Historical Context

HIV/AIDS in Edinburgh and the Lothians, 1983 – 2010

Edinburgh’s first case of HIV was diagnosed in 1983. As the decade went on, the city’s high infection rate(nearly seven times the national average) meant that our region was at the forefront of the battle against the spread of the virus.

At first, there was some uncertainty about how the virus could be transmitted – so with the passing of time, treatment and prevention initiatives focussed on different ways that HIV could spread. Early efforts concentrated on transmission through homosexual sex, but the focus was soon widened as it was realised that the virus could also be spread by transfusion of contaminated blood, sharing needles to inject drugs and heterosexual sex.

Front of Lothian Regional Council postcard – AIDS concerns us all

The scale of infection in Edinburgh meant that a major response was needed from a range of groups. Different bodies worked together to fight the spread of HIV and AIDS, including Lothian Health Board, local government, police, charities, voluntary groups and campaign organisations. They worked to identify people who were HIV positive so that appropriate treatment and care could be provided and infection prevention plans put in place. At the same time, ground-breaking public awareness campaigns educated the public on how they could (and could not) be at risk.

The most effective of these initiatives was the ‘Take Care’ campaign, launched in 1989 jointly by the Lothian Health Board and Lothian Regional Council. Where campaigns in the wider UK used negative images (such as tombstones), ‘Take Care’ broke with the past with its frank and fun approach, telling people how they could ‘take care of the one you love’ through making the right choices and recognising when they could be at risk from HIV and AIDS. ‘Take Care’ spread the message that HIV and AIDS could affect anyone and its main focus was sexual transmission of the disease. As the ‘Take Care’ campaign progressed into the 1990s, needle exchange services, antenatal screening, blood testing and contact tracing evolved as further ways to prevent people being at risk from HIV.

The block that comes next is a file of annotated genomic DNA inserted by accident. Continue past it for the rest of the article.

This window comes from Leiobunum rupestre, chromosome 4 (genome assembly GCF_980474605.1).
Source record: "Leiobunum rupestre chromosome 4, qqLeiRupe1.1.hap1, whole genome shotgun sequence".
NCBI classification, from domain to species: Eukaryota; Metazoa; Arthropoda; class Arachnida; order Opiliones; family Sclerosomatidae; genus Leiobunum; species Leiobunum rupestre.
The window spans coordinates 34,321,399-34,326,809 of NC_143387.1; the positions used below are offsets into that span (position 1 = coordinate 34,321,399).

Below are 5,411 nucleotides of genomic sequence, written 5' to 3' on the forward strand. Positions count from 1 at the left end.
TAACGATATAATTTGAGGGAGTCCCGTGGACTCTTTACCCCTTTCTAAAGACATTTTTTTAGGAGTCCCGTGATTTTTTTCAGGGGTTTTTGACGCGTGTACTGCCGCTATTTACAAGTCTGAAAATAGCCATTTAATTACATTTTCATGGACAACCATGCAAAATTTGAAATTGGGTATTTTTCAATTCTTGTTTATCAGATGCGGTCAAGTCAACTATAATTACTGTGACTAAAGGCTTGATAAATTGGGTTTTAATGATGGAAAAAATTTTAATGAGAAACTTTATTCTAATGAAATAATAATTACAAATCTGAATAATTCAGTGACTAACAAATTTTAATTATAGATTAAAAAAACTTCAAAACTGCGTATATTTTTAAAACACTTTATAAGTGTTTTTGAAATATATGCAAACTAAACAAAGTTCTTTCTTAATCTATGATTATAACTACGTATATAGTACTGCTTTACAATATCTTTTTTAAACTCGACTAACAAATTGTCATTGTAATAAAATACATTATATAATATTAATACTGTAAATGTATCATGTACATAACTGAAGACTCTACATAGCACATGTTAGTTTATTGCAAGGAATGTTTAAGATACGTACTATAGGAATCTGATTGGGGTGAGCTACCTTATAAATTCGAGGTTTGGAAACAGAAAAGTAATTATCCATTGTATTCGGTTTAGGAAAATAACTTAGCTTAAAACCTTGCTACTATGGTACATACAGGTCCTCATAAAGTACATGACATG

Edinburgh’s early collaborative approach to fighting HIV and AIDS makes the city stand out in national public health policies, and Lothian Health Services Archive holds unique materials that reflect how this history played out from a range of different points of view.


Early 1980s

First concerns about the spread of HIV and AIDS come from the USA medical community.


First suspected cases of HIV in Edinburgh, and new evidence suggests that HIV could be transferred though blood.


First medical group responds to HIV and AIDS in Edinburgh: the Lothian AIDS Advisory Group (LAAG), was set up to advise Lothian Health Board (LHB).


Dr John Peutherer, virologist and member of LAAG, discovers that intravenous drug users had high rates of HTLV-III antibodies. HTLV-III was an early name for the virus that can lead to AIDS, it is now known as HIV


Ground-breaking official report published by the Scottish Committee, known as the McClelland Report, investigates the link between HIV infection and drug misuse. The Report produced some of the first official recommendations for needle exchanges – issuing syringes and needles on a one-for-one exchange basis to drug users as a means of epidemic control. In response, LHB set up the Lothian Regional AIDS Team to co-ordinate action from local government, charities, the police, and health organisations against the AIDS epidemic. Dr George Bath is appointed leader.